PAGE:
British Prime Minister David Cameron told Germany on Friday that Britain needs a stable euro currency, although he would not agree to any EU treaty changes that drew Britain further into supporting the euro.
"Britain is not a member of the euro nor are we likely to become a member of the euro, but we want a strong and stable euro zone," said Cameron. "That is where 50 percent of our trade goes and it is in our interests that that takes place."
Cameron met German Chancellor Angela Merkel in Berlin and made Germany his second foreign destination as British leader after visiting Paris the previous day.
At their joint news conference, Merkel, who spooked money markets this week by saying the "euro is in danger", said she and Cameron had "talked about how important a stable euro also is for countries who don't belong to the euro zone".
Germany caused market mayhem earlier this week by acting alone, and without consulting its European Union partners, to ban naked sort selling of certain financial instruments, which helped push the euro to a four-year low and routed stocks.
Cameron, asked whether he planned to imitate this ban, replied: "In Britain it would be a matter for the Financial Services Authority and obviously we should respect each others' decisions on these issues."
Some of Germany's euro zone partners were less phlegmatic, with the French government and European Commission voicing irritation at the unilateral move, and U.S. Treasury Secretary Timothy Geithner saying such measures tended to be unhelpful.
Cameron said debate should focus instead on the "real causes" of the problems suffered by European economies, citing their excessive debt and deficits as well as financial system and banking failures "that have dragged our economies down".
"Those are the problems, we have to tackle the problems, and get to the source of the problems, and then we will find the symptoms will be less of a problem," he said.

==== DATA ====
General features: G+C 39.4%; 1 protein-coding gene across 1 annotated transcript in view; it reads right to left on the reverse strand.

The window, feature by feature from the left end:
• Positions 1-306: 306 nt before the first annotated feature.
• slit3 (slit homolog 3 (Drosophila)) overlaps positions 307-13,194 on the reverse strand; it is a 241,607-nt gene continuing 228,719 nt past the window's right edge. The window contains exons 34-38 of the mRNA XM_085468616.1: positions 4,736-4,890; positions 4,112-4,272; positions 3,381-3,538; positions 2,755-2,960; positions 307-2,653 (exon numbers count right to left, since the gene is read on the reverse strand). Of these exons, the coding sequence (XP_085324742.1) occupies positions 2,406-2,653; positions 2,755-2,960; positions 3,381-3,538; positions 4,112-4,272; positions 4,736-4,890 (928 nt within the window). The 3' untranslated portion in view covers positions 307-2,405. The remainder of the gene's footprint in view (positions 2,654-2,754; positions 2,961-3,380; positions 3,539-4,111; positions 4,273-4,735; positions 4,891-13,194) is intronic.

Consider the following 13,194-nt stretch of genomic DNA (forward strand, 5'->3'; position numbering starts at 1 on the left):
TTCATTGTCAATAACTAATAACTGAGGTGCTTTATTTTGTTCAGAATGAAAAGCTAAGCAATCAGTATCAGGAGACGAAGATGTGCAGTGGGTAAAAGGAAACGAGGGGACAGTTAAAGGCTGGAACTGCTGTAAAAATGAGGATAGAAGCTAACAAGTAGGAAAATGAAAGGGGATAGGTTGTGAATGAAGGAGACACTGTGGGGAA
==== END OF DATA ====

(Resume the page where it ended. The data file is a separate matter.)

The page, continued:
"No transfer" of power to Brussels
Cameron voiced his admiration for the German chancellor's "determination and leadership". Merkel had expressed her fears before the British election month that eurosceptic tendencies in his party could weaken the EU if it came to power.
Such tendencies in his centre-right Conservative party may be toned down by its partnership with the centre-left Liberal Democrats, and Cameron said he had asked Merkel for advice due to experience leading an earlier German "Grand Coalition" between her conservatives and the centre-left Social Democrats.
"I am sure this will be the start of a very strong and positive partnership based on results and practical actions in the interests of our countries," said Cameron regarding his future relationship with Berlin.
He stressed areas of agreement and said they would work together on the G20 and G8 agendas "particularly in terms of banking regulation, making sure that banks are serving our economies rather than our economies serving banks".
But, reiterating that Britain was unlikely to join the EU currency union, Cameron said there was "no question" of London accepting any EU treaty change "that transfers power from Westminster to Brussels".
That contrasts with earlier comments by Merkel, who has said that changes to the EU treaty are unavoidable if the bloc wants to learn from the Greek debt crisis.
Cameron said Britain "wouldn't agree to any arrangements or treaty that drew us further into supporting the euro area", stressing that this would require unanimous support of all 27 EU member states -- "including the UK, which of course has a veto".
ReutersLast Mod: 22 Mayıs 2010, 10:20